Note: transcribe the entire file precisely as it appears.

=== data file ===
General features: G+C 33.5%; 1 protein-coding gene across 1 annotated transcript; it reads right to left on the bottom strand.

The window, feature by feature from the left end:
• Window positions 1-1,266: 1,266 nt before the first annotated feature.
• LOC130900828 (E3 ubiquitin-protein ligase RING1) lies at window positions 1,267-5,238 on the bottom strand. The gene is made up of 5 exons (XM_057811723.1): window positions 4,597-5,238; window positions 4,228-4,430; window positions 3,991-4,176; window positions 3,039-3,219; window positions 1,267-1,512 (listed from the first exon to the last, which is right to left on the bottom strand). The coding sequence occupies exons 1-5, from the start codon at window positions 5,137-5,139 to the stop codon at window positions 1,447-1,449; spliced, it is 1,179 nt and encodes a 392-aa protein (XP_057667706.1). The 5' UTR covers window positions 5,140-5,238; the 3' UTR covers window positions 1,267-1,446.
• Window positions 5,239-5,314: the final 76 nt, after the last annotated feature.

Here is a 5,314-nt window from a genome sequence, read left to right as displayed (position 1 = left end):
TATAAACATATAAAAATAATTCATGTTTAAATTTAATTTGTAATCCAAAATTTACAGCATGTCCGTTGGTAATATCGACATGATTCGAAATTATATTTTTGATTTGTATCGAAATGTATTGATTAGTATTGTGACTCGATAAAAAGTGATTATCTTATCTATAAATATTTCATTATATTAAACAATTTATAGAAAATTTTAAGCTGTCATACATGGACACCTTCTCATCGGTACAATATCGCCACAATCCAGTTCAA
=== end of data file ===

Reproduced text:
General features: G+C 33.5%; 1 protein-coding gene across 1 annotated transcript; it reads right to left on the bottom strand.

The window, feature by feature from the left end:
• Window positions 1-1,266: 1,266 nt before the first annotated feature.
• LOC130900828 (E3 ubiquitin-protein ligase RING1) lies at window positions 1,267-5,238 on the bottom strand. The gene is made up of 5 exons (XM_057811723.1): window positions 4,597-5,238; window positions 4,228-4,430; window positions 3,991-4,176; window positions 3,039-3,219; window positions 1,267-1,512 (listed from the first exon to the last, which is right to left on the bottom strand). The coding sequence occupies exons 1-5, from the start codon at window positions 5,137-5,139 to the stop codon at window positions 1,447-1,449; spliced, it is 1,179 nt and encodes a 392-aa protein (XP_057667706.1). The 5' UTR covers window positions 5,140-5,238; the 3' UTR covers window positions 1,267-1,446.
• Window positions 5,239-5,314: the final 76 nt, after the last annotated feature.

Here is a 5,314-nt window from a genome sequence, read left to right as displayed (position 1 = left end):
TATAAACATATAAAAATAATTCATGTTTAAATTTAATTTGTAATCCAAAATTTACAGCATGTCCGTTGGTAATATCGACATGATTCGAAATTATATTTTTGATTTGTATCGAAATGTATTGATTAGTATTGTGACTCGATAAAAAGTGATTATCTTATCTATAAATATTTCATTATATTAAACAATTTATAGAAAATTTTAAGCTGTCATACATGGACACCTTCTCATCGGTACAATATCGCCACAATCCAGTTCAA